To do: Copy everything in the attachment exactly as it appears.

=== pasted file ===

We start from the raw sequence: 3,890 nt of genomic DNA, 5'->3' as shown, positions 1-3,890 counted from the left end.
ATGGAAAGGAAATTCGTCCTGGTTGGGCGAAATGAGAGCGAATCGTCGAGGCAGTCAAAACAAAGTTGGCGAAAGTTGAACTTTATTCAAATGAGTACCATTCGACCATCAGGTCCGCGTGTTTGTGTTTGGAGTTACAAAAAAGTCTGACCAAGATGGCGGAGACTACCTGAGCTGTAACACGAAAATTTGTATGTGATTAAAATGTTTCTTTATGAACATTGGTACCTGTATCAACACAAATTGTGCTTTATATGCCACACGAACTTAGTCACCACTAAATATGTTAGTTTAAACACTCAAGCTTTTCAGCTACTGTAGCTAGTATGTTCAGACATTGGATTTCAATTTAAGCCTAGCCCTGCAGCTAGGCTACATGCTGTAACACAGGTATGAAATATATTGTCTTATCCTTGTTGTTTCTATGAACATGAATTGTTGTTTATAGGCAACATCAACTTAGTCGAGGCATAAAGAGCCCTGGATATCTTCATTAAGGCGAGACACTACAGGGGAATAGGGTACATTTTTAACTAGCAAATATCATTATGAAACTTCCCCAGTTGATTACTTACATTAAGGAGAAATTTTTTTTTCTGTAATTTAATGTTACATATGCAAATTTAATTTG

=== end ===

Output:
We start from the raw sequence: 3,890 nt of genomic DNA, 5'->3' as shown, positions 1-3,890 counted from the left end.
ATGGAAAGGAAATTCGTCCTGGTTGGGCGAAATGAGAGCGAATCGTCGAGGCAGTCAAAACAAAGTTGGCGAAAGTTGAACTTTATTCAAATGAGTACCATTCGACCATCAGGTCCGCGTGTTTGTGTTTGGAGTTACAAAAAAGTCTGACCAAGATGGCGGAGACTACCTGAGCTGTAACACGAAAATTTGTATGTGATTAAAATGTTTCTTTATGAACATTGGTACCTGTATCAACACAAATTGTGCTTTATATGCCACACGAACTTAGTCACCACTAAATATGTTAGTTTAAACACTCAAGCTTTTCAGCTACTGTAGCTAGTATGTTCAGACATTGGATTTCAATTTAAGCCTAGCCCTGCAGCTAGGCTACATGCTGTAACACAGGTATGAAATATATTGTCTTATCCTTGTTGTTTCTATGAACATGAATTGTTGTTTATAGGCAACATCAACTTAGTCGAGGCATAAAGAGCCCTGGATATCTTCATTAAGGCGAGACACTACAGGGGAATAGGGTACATTTTTAACTAGCAAATATCATTATGAAACTTCCCCAGTTGATTACTTACATTAAGGAGAAATTTTTTTTTCTGTAATTTAATGTTACATATGCAAATTTAATTTG